The Centers for Disease Control (CDC) have dispatched a team of investigators to Columbus, Ohio, to assist the Ohio Department of Health (ODH), Columbus Public Health (CPH) and Franklin County Board of Health (FCBH) with investigating the severe outbreak of pertussis (whooping cough) in Columbus and surrounding counties. Three staffers are joining the resident CDC representative for Ohio. 854 cases have been reported just in Columbus and Franklin County, representing 55 percent of the state’s 2010 total case count of 1,546 (as of Nov. 27).
The CDC ranks Ohio third in the nation in the number of reported whooping cough cases, trailing California and Texas.
Columbus is the state capital. The campus of Ohio State University is also located in the city. Amy Murray, the assistant director of the Ohio State University Office of Media Relations, advises in an e-mail that OSU Student Health Services has not seen any cases of pertussis this quarter.
The highest single concentration of confirmed whooping cough cases is in teens ages 10-19. Seventeen hospitalizations have been related to the illness, and 12 of those are in infants under six months of age. There have been no related deaths at this time. 65 percent of the reported cases are from August through November of 2010.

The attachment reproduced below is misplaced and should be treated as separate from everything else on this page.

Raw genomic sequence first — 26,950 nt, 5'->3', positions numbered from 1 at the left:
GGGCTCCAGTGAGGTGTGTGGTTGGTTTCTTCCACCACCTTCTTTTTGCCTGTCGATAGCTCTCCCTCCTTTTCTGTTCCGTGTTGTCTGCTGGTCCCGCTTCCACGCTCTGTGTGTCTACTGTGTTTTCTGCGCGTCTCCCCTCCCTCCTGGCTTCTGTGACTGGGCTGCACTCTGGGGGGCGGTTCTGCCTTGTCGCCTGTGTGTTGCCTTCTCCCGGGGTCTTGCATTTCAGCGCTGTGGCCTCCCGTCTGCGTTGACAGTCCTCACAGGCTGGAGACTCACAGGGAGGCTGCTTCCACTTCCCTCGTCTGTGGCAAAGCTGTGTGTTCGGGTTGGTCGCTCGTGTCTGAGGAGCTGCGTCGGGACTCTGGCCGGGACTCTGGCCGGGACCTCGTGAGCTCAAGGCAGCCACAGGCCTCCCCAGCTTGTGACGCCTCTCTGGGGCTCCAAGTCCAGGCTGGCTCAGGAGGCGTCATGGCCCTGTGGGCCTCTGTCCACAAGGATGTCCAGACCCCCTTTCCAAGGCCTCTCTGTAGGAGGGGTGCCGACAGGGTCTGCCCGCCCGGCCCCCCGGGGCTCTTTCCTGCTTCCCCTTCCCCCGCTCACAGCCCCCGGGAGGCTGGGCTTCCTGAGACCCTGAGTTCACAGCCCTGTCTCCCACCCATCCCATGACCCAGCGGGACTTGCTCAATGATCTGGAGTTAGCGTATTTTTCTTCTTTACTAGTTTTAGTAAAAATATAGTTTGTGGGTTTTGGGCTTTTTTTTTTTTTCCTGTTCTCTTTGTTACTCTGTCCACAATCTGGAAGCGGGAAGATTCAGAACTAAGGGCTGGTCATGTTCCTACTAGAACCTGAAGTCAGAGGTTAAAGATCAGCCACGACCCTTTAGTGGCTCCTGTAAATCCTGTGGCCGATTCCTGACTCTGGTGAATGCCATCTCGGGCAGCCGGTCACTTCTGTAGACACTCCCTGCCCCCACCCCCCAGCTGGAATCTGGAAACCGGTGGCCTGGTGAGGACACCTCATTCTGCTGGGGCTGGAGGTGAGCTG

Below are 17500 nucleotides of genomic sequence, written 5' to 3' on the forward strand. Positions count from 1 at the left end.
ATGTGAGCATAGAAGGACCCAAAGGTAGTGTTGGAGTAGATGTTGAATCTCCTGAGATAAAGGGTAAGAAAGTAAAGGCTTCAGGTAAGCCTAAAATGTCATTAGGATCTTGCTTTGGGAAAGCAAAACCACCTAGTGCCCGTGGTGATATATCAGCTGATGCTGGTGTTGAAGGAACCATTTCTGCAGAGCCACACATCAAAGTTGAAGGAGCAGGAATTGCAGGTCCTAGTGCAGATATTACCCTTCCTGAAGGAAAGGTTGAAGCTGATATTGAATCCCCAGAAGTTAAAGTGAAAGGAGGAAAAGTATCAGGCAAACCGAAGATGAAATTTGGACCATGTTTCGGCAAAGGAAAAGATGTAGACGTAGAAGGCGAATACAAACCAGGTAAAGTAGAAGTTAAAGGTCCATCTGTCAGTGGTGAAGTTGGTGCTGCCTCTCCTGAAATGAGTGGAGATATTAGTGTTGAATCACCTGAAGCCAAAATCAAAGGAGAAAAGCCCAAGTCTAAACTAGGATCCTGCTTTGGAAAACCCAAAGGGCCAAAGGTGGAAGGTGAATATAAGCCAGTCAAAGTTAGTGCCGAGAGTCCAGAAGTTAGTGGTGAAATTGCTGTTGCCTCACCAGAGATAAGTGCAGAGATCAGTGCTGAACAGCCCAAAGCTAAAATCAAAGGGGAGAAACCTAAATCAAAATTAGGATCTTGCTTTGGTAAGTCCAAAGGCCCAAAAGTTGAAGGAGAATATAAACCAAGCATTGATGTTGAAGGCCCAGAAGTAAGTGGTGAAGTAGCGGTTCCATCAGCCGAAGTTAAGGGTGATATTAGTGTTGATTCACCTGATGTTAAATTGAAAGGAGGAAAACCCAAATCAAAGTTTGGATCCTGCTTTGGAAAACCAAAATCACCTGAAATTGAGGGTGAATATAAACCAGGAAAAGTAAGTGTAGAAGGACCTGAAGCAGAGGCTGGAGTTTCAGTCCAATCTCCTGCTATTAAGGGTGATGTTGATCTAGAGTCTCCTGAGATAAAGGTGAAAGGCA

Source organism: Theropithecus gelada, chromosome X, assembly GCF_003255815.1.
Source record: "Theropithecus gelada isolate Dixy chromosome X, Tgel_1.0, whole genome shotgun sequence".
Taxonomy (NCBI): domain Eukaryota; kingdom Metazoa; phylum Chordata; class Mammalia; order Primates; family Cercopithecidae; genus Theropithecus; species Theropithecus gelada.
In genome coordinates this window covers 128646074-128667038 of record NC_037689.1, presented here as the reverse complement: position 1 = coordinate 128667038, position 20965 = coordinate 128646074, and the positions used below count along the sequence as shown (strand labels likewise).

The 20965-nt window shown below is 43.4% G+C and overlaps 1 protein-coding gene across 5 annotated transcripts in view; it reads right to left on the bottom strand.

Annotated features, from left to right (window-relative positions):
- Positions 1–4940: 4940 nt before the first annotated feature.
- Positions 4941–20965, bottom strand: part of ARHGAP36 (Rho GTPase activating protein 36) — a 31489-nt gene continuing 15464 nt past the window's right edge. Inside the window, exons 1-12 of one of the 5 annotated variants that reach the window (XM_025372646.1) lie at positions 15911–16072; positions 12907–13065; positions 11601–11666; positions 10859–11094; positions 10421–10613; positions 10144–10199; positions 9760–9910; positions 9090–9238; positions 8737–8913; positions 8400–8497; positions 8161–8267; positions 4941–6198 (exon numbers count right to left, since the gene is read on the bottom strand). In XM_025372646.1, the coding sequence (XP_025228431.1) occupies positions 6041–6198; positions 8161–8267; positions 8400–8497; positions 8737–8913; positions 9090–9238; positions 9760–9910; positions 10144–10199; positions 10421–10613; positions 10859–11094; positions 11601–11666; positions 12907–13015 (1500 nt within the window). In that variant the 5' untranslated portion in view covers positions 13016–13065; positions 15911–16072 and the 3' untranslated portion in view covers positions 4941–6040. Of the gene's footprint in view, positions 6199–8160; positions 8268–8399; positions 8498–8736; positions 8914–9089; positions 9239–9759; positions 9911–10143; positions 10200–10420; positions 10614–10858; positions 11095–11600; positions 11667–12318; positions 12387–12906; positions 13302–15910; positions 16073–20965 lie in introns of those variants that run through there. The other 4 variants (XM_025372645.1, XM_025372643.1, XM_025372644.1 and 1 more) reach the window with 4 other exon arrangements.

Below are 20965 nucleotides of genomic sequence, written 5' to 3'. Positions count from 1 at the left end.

The confirmed pertussis cases break down by ethnicity as: white 74 percent, black 16 percent, Hispanic 8 percent, and other 2 percent. Within the confirmed cases, 30 percent are under age 5, 20 percent are ages 5-9, 35 percent are ages 10-19, and the remainder are adults.
The CDC is presently recommending a pertussis booster at age 11 or 12, as research has found that the immunity from the five original vaccinations declines by that age. Ohio is one of 20 states that permits parents to refuse immunizations based upon some form of strong personal belief. It is unclear at this time if lack of immunizations is playing a part in the outbreak.
The law in Ohio reads:
“A pupil who presents a written statement of the pupil’s parent or guardian in which the parent or guardian declines to have the pupil immunized for reasons of conscience, including religious convictions, is not required to be immunized.”
A map prepared by ODH shows that the pertussis cases in the state are primarily centered around Columbus and Franklin County. The cluster is unlike the outbreak in California, where the pertussis epidemic is throughout the state. The CDC investigators will be looking at all factors in Ohio and helping to determine prevention strategies, according to the Columbus Dispatch.